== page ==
The 36-year-old who has more than 30 trophies to his credit while plying his trade in Europe is expected to arrive in Southern California on Thursday and take part in his first training session with the Galaxy on Friday.
Could he play against LAFC? Galaxy head coach Sigi Schmid was being coy with his answer on Wednesday.
“We will see,” he told reporters. “We will see how he is when he arrives. We have to see how he is physically and everything else.
“I think there’s a chance he can play a part in the game. I don’t think he’s going to play 90 minutes, but we have to evaluate once he gets here. We’ll have to see how he feels.”
Ibrahimovic has had a slow recovery from a torn anterior cruciate ligament in his right knee, but Schmid said he wasn’t worried about his status. Ibrahimovic hasn’t played for United since last Dec. 26 in a 2-2 tie against EPL side Burnley.
“We’re not too concerned because we’ve gotten the reports from doctors and the physical people at Manchester (United),” Schmid said. “Physically, they said he was fine. He was able to train; maybe it was a little more of a coach’s decision than anything else.
“Obviously he’s a very confident individual and feels he can come and play. But we’ve also talked about, ‘Let’s see how you feel and how everything is.’ We’ll evaluate Friday morning.”
BRING ‘EM ON
The Galaxy’s Baggio Husidic is the team’s lone member who was around when the Galaxy faced Chivas USA and remembers little about the rivalry other than “us beating them badly every game.”
Husidic, now in his eighth season, said he expects this weekend’s atmosphere at StubHub Center to surpass that of the meetings with Chivas USA, which ceased operations following the 2014 season.
“We’re pretty excited for this game. There’s been a lot of buzz around the city,” he said. “It’s nice to see a different perspective from fans who support LAFC and fans who support the Galaxy.
“It will be fun to hear those conversations. It’s going to be a big rivalry from now on, so that will be exciting.”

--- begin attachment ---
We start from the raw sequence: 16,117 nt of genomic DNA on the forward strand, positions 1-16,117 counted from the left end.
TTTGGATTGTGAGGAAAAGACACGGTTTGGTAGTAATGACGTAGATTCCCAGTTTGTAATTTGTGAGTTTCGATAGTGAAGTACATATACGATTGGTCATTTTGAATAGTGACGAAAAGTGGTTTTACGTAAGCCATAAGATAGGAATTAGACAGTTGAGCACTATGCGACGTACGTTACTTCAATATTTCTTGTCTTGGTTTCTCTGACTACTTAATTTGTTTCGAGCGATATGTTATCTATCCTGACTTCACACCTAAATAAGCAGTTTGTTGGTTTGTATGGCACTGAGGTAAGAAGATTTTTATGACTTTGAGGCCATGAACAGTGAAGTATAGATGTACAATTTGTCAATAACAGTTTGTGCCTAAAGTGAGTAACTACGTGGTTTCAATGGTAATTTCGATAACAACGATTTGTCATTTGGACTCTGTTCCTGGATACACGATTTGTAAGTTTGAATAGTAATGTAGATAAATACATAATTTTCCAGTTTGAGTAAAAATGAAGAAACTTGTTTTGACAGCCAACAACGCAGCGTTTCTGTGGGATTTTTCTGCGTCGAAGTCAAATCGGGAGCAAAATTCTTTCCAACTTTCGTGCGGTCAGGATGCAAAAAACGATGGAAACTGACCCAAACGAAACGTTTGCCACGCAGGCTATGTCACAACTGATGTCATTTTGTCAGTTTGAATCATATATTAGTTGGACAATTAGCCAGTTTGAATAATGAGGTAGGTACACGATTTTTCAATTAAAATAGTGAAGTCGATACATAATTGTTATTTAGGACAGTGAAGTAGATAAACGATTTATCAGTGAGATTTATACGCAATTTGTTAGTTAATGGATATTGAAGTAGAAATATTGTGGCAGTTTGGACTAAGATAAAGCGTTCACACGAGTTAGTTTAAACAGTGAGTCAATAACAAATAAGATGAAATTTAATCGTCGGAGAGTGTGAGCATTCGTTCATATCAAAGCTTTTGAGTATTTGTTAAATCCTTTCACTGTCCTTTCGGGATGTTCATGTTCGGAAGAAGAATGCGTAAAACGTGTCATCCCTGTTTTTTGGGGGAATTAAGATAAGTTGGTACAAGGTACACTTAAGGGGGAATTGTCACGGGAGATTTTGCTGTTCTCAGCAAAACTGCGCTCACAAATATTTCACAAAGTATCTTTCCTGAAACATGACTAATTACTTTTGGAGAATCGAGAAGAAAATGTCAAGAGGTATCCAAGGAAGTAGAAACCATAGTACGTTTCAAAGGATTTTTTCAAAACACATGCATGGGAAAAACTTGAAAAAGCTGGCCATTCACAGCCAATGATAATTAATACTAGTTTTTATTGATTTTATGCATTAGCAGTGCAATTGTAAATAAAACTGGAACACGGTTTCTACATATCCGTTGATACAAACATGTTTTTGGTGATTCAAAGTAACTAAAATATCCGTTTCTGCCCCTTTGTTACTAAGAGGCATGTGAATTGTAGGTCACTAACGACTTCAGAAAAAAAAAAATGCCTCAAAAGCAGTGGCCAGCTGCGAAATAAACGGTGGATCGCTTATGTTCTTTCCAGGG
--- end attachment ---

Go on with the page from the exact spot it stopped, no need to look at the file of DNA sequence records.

Schmid said part of the problem regarding the Chivas rivalry was the fact the team was based at StubHub Center, which just happens to be the Galaxy’s headquarters.
“I think with Chivas having their offices here it was almost too familiar,” he said. “Yes, they were the enemy, but they were also friends at the same time. We have friends over at LAFC for sure, but they’re the enemy and they view us as the enemy as well.
“We’ll see how it develops. It’s something that time will tell how big a rivalry it will become.”
“It’s always nice to be recognized,” he acknowledged, “but the shutout was the biggest thing. We played a good team and we changed our formation. We locked them down.”
Injuries, international absences and suspensions forced the Galaxy to implement a 3-5-2 strategy which featured Steres at right back, rookie Tomas Hilliard-Arce on the left and Jorgen Skjelvik in the middle of the back line.
“I was excited to try it because of what we had to go with based on the players we had available,” Steres said. “We had a lot of defenders who have been pushing themselves hard in the preseason and the beginning of the season, so I think everyone deserved to get on the field.
“It was good to see us all come through and work together.”
He also said he found the tie especially satisfying considering the Galaxy’s limited resources last weekend.
“Everyone else thought we weren’t going to get anything going in there,” he said, “but we actually thought we were going to get all three points.
“We’ll take a point going up to Vancouver. It’s a tough place to play.”
MAKING HIS MARK
Skjelvik, a Norwegian defender who joined the club in mid-December, quickly has made an impression on Schmid and his coaching staff.
“I think Jorgen’s been good,” Schmid said. “He’s a little bit of an underrated player. The last game was a good example of that. There were two balls knocked over the top, and (Vancouver Whitecaps center forward) Kei Kamara is about as fast as any forward in the league, and Jorgen was able to catch him, get to the ball first and make the play look simple.
“Those are things that he does. He’s organizing more. He’s been very consistent and very solid, and that’s what we needed.”
Skjelvik said the adjustments to a new league have been going well, along with a few surprises.
“There are a lot of athletes. Big, strong, fast guys,” he said. “There’s more technical play than what I had heard before. I didn’t really expect that.
“There’s more and more South Americans coming into the league, too. It’s increasing the level of play.”
He said he feels his own performances are “getting there,” as long as he doesn’t have to play on the kind of artificial turf he dealt with last weekend in Vancouver.
“It was a bad field,” he said with a grin. “If there’s somewhere worse than that, I’m going to struggle to play there.”